United Cacao loses libel case against ConfectioneryNews

By Oliver Nieburg

- Last updated on GMT

French court dismisses libel action brought by United Cacao. ©iStock/tomloel
French court dismisses libel action brought by United Cacao. ©iStock/tomloel
A Cayman Islands-registered company allegedly tied to deforestation in the Peruvian Amazon has lost a libel case against ConfectioneryNews and its publisher.

The first-degree tribunal of Paris ruled in ConfectioneryNews’ favor on November 30, 2016.

The Court of Appeal in Paris said on April 4, 2017, the period for appeal had expired.

Allegations of deforestation

United Cacao Limited SEZC – a company aiming to create the world’s largest pure-play cocoa plantation in Tamshiyacu, Peru – accused ConfectioneryNews’ publisher William Reed, its managing director and journalist Oliver Nieburg of defamation for two articles published in early 2015.

The article ‘Did United Cacao destroy Amazon rainforest to clear path for world’s largest cocoa plantation?’ presented interviews with local residents and NGOs alleging United Cacao and its subsidiary Cacao del Peru Norte SAC cleared primary Amazonian Rainforest to make way for its cocoa estate.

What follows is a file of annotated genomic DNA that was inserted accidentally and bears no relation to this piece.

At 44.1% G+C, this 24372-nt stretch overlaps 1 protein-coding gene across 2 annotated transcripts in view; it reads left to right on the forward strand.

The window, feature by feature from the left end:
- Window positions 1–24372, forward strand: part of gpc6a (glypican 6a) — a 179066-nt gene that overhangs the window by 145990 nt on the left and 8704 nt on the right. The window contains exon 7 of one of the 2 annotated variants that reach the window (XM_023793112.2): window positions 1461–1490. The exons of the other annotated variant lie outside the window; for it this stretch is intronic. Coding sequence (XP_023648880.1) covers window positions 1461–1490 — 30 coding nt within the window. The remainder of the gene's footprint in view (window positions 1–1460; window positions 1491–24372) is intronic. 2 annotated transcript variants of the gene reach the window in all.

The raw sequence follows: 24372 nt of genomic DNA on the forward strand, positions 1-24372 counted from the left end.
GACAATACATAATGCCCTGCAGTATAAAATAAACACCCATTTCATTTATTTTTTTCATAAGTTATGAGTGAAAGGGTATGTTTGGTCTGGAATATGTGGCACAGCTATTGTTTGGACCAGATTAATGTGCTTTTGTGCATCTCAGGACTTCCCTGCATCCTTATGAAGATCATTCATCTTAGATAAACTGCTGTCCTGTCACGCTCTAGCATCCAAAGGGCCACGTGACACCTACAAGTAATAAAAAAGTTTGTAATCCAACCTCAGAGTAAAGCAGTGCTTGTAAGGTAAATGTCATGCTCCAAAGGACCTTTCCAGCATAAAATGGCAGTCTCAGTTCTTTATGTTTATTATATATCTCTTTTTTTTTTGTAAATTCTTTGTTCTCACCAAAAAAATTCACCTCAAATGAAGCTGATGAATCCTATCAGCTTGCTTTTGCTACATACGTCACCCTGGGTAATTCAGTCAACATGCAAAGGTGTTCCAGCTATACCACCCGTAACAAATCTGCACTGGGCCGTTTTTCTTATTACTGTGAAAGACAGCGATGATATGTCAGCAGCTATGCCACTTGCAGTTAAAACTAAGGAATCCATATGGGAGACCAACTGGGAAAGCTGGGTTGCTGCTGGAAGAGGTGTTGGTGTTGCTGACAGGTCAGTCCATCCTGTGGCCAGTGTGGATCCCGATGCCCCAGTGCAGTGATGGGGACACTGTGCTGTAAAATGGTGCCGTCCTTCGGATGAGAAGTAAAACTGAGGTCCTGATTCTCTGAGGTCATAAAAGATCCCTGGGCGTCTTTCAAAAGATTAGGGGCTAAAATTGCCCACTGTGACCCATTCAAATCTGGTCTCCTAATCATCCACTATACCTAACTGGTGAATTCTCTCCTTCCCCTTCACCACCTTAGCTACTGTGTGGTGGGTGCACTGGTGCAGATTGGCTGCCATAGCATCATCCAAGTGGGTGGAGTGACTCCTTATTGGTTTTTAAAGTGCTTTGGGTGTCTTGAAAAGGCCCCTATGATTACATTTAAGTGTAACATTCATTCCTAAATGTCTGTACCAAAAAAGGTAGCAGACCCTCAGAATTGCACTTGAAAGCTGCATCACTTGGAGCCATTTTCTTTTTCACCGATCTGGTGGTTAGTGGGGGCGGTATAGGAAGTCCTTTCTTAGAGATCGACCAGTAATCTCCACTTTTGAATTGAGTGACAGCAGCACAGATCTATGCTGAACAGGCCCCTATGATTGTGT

The article ‘United Cacao continues infrastructure work despite injunction, claims NGO’ detailed images taken by local NGO Sociedad Peruana de Ecodesarrollo (SPDE) purporting to show United Cacao working its land in breach of a suspension order from the Peruvian government.

‘Justified’ by good faith

The Paris tribunal said ConfectioneryNews’ reports were justified as they were made in good faith and pursued a legitimate aim.

The court ordered United Cacao to pay costs.

In January this year, United Cacao secured close to $700,000 of new capital, but was automatically delisted from the Alternative Investment Market of the London Stock Exchange AIM on February 6, 2017.

Over 60 indigenous organizations and NGOs from Peru, Europe, and the United States called for​ United Cacao’s removal from the AIM in May last year alleging “illegal clear-cutting of Peruvian rainforests”.

United Cacao said in a press release​ on February 6 this year: “The Board continues to work to secure further funding to address its constrained financial situation and there is no assurance that such further financing will be raised to meet the company's on­going liabilities.”

United Cacao’s former chairman and CEO Denis Melka resigned from the company on January 4 this year, a day after the company’s directors sought “immediate termination”​ of his employment.

The company’s website is no longer active.

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